Interacting particle systems on a lattice
Systems of interacting particle jumping in continuous time on a lattice are well-established in statistical physics (Spitzer, 1970; Liggett, 1985). The particles jump according to, upon other variables, the state of departure and arrival sites. They are described by Markovian processes. Many pedestrian and traffic models by exclusion, zero-range, random average, or misanthrope processes exist in the literature. They can be seen as extension in continuous time of stochastic cellular automata models. Some processes (e.g. the zero-range) have product-form invariant distributions, making possible analytic descriptions of the model dynamics. Event-based simulation allow computing trajectories in continuous time. In contrast to differential systeme, no discretisation scheme are required for the simulation of the models.
Zero-range traffic model
The jump rate solely depends on the number of particles on the departure site for the zero-range process introduced by Liggett in 1974. The zero-range traffic model represents each site as a vehicle and each particle as a unit of distance spacing. Basically, the speed of a vehicle depends on the distance spacing. The knowledge of the invariante product measure of the process makes possible analytical description of the asymptotic system behavior.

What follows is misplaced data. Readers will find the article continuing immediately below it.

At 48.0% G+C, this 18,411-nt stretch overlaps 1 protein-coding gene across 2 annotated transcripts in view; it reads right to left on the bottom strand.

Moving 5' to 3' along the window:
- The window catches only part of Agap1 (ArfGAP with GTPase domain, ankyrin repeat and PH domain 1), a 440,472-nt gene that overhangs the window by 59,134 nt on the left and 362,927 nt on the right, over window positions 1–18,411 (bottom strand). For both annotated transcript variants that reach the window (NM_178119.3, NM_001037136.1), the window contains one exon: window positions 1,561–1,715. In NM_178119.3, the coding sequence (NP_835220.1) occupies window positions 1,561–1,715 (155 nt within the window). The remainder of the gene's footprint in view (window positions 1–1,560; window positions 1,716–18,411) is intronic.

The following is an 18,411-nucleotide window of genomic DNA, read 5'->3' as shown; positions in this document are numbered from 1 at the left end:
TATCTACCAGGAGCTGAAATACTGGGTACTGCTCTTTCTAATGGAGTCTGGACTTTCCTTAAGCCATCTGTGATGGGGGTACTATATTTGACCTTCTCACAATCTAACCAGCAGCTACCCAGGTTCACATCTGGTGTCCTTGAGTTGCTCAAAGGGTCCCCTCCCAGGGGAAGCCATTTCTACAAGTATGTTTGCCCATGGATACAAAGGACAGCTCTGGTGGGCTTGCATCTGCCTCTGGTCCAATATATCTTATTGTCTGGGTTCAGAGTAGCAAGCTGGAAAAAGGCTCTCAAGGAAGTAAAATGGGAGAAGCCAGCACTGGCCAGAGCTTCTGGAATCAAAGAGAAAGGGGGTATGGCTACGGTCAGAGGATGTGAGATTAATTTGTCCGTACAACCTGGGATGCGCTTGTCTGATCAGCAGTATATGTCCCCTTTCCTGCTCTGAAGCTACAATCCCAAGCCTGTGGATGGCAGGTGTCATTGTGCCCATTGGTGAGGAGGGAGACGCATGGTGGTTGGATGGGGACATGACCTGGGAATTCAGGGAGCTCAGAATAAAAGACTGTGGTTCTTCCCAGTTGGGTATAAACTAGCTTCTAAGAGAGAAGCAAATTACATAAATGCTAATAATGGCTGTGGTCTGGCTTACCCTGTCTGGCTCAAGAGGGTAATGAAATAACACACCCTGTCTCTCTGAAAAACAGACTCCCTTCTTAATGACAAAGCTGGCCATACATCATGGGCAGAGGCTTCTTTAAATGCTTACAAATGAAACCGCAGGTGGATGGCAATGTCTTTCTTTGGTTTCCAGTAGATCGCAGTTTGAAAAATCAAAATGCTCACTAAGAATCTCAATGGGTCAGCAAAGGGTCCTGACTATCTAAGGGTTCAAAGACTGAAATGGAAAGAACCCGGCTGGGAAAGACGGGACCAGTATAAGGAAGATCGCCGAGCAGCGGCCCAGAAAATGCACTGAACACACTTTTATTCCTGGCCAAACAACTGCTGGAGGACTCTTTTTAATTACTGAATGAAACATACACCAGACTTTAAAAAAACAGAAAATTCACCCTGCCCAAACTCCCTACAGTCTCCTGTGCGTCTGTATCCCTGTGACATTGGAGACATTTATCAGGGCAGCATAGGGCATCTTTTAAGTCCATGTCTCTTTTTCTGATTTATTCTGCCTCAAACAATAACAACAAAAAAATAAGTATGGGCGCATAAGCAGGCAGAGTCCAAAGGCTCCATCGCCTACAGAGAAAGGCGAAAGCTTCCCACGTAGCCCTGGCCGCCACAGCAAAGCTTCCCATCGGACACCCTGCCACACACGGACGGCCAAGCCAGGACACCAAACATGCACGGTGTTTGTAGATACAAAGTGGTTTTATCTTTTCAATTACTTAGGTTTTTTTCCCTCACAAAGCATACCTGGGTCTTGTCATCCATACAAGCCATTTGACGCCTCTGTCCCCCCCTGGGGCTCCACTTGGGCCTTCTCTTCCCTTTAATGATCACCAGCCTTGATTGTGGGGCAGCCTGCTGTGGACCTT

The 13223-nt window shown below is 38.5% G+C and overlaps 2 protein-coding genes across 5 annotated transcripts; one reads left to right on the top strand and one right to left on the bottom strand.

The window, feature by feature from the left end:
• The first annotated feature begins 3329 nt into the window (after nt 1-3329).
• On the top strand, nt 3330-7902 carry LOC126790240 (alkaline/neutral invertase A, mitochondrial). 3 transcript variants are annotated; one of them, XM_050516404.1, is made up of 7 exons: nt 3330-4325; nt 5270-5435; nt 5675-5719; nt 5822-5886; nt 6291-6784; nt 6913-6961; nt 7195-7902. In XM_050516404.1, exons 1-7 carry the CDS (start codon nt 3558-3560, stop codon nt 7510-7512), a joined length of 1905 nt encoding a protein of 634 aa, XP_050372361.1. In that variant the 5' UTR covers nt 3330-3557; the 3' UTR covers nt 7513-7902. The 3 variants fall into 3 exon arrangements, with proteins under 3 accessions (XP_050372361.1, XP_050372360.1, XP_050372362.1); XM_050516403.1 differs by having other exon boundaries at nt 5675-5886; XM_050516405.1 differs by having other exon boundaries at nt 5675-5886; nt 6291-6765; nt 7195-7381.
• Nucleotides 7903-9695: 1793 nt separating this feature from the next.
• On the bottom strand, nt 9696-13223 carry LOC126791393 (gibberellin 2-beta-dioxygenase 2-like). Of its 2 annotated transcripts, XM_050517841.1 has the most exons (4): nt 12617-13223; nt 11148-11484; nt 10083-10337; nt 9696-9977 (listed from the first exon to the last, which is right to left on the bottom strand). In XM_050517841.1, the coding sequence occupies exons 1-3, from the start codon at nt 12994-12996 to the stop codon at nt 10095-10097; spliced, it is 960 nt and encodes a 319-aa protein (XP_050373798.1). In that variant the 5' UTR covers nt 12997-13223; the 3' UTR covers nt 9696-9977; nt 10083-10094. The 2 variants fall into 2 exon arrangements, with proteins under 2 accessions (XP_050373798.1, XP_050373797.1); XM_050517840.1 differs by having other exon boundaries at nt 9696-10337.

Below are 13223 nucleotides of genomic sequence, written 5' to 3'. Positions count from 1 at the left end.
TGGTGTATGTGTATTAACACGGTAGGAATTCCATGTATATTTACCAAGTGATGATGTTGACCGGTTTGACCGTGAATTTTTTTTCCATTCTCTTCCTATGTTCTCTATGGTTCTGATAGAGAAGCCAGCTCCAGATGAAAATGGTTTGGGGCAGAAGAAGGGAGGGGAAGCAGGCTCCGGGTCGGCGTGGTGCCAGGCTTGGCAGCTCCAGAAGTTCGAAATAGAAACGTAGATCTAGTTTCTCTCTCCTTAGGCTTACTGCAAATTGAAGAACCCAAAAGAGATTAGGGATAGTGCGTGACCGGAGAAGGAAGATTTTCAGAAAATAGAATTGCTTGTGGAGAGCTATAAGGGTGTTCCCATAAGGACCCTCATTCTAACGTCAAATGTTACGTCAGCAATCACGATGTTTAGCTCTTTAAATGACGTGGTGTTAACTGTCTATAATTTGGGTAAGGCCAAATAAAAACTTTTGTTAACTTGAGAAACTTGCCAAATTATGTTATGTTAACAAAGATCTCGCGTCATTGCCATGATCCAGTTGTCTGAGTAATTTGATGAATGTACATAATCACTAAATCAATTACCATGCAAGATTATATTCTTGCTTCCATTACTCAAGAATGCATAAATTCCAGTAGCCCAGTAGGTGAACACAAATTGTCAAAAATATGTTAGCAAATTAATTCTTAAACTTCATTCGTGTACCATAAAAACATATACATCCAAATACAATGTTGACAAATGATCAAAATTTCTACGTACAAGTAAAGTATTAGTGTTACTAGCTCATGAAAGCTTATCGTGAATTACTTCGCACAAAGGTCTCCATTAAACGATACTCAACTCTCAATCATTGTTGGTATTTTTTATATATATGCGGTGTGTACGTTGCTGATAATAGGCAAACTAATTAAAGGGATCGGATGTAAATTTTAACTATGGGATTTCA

Totally asymmetric random average traffic model
The random average process was introduced by Roussignol in 1980. The traffic model by the totally asymmetric random average is an extension in continuous space of the traffic model by the zero-range process. The model corresponds to a stochastic event-based discretisation of a first order ODE system. The vehicle jump is random and in average proportional to the spacing. It turns out that the system has a gamma-product form invariant distribution of specific beta distributions of the spacing proportion.
Misantrope traffic model
The jump rate of a particle depends on the number of particles on the departure and arrival sites for the misathrope process (Cocozza-Thivent, 1985). The rate increases as the number on the departure site increases, while it decreases as it increases on the arrival site, hence the terminology misanthrope. In the traffic flow model, a particle is a vehicle while a site is a portion of road. The system is attractive and have an unique invariante distribution that can be approximated by simulation. The process describes classical shock and rarefaction waves for Riemann problems, for which the speeds are given by the Rankine-Hugoniot formula. Indeed, continuous limits of the model are entropic solutions of the classical continuous transport problems.
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